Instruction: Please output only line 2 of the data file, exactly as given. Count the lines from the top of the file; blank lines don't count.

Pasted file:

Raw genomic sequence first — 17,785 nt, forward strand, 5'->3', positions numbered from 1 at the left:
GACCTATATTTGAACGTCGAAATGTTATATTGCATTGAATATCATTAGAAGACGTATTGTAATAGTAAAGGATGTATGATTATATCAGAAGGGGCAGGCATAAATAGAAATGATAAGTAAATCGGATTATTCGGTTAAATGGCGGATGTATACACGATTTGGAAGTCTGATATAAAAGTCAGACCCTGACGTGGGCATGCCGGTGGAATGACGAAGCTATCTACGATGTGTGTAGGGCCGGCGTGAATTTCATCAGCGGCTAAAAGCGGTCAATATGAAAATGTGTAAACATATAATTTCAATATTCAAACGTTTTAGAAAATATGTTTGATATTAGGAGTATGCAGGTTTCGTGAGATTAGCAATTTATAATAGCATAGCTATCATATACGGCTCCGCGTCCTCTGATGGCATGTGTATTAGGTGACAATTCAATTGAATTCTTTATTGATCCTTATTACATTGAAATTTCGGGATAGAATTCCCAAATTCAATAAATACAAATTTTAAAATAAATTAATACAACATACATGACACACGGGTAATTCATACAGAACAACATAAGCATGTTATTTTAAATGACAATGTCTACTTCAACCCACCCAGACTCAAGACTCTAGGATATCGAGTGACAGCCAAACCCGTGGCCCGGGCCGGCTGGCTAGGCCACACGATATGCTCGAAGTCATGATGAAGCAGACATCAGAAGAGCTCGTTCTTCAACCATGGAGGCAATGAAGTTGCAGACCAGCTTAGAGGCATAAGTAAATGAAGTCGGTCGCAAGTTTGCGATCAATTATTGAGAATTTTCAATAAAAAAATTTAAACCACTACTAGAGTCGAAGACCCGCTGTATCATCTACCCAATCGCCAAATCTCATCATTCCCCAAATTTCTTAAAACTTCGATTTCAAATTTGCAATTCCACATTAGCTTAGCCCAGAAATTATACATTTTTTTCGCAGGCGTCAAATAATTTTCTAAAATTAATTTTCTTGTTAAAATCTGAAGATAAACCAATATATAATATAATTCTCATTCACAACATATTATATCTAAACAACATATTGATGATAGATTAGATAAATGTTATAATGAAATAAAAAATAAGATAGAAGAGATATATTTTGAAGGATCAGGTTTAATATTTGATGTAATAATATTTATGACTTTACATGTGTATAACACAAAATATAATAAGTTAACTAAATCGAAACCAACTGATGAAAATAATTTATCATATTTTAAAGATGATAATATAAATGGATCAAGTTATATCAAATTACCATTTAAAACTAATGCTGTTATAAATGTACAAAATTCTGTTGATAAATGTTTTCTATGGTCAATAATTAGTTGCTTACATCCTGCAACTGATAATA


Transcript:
GACCTATATTTGAACGTCGAAATGTTATATTGCATTGAATATCATTAGAAGACGTATTGTAATAGTAAAGGATGTATGATTATATCAGAAGGGGCAGGCATAAATAGAAATGATAAGTAAATCGGATTATTCGGTTAAATGGCGGATGTATACACGATTTGGAAGTCTGATATAAAAGTCAGACCCTGACGTGGGCATGCCGGTGGAATGACGAAGCTATCTACGATGTGTGTAGGGCCGGCGTGAATTTCATCAGCGGCTAAAAGCGGTCAATATGAAAATGTGTAAACATATAATTTCAATATTCAAACGTTTTAGAAAATATGTTTGATATTAGGAGTATGCAGGTTTCGTGAGATTAGCAATTTATAATAGCATAGCTATCATATACGGCTCCGCGTCCTCTGATGGCATGTGTATTAGGTGACAATTCAATTGAATTCTTTATTGATCCTTATTACATTGAAATTTCGGGATAGAATTCCCAAATTCAATAAATACAAATTTTAAAATAAATTAATACAACATACATGACACACGGGTAATTCATACAGAACAACATAAGCATGTTATTTTAAATGACAATGTCTACTTCAACCCACCCAGACTCAAGACTCTAGGATATCGAGTGACAGCCAAACCCGTGGCCCGGGCCGGCTGGCTAGGCCACACGATATGCTCGAAGTCATGATGAAGCAGACATCAGAAGAGCTCGTTCTTCAACCATGGAGGCAATGAAGTTGCAGACCAGCTTAGAGGCATAAGTAAATGAAGTCGGTCGCAAGTTTGCGATCAATTATTGAGAATTTTCAATAAAAAAATTTAAACCACTACTAGAGTCGAAGACCCGCTGTATCATCTACCCAATCGCCAAATCTCATCATTCCCCAAATTTCTTAAAACTTCGATTTCAAATTTGCAATTCCACATTAGCTTAGCCCAGAAATTATACATTTTTTTCGCAGGCGTCAAATAATTTTCTAAAATTAATTTTCTTGTTAAAATCTGAAGATAAACCAATATATAATATAATTCTCATTCACAACATATTATATCTAAACAACATATTGATGATAGATTAGATAAATGTTATAATGAAATAAAAAATAAGATAGAAGAGATATATTTTGAAGGATCAGGTTTAATATTTGATGTAATAATATTTATGACTTTACATGTGTATAACACAAAATATAATAAGTTAACTAAATCGAAACCAACTGATGAAAATAATTTATCATATTTTAAAGATGATAATATAAATGGATCAAGTTATATCAAATTACCATTTAAAACTAATGCTGTTATAAATGTACAAAATTCTGTTGATAAATGTTTTCTATGGTCAATAATTAGTTGCTTACATCCTGCAACTGATAATA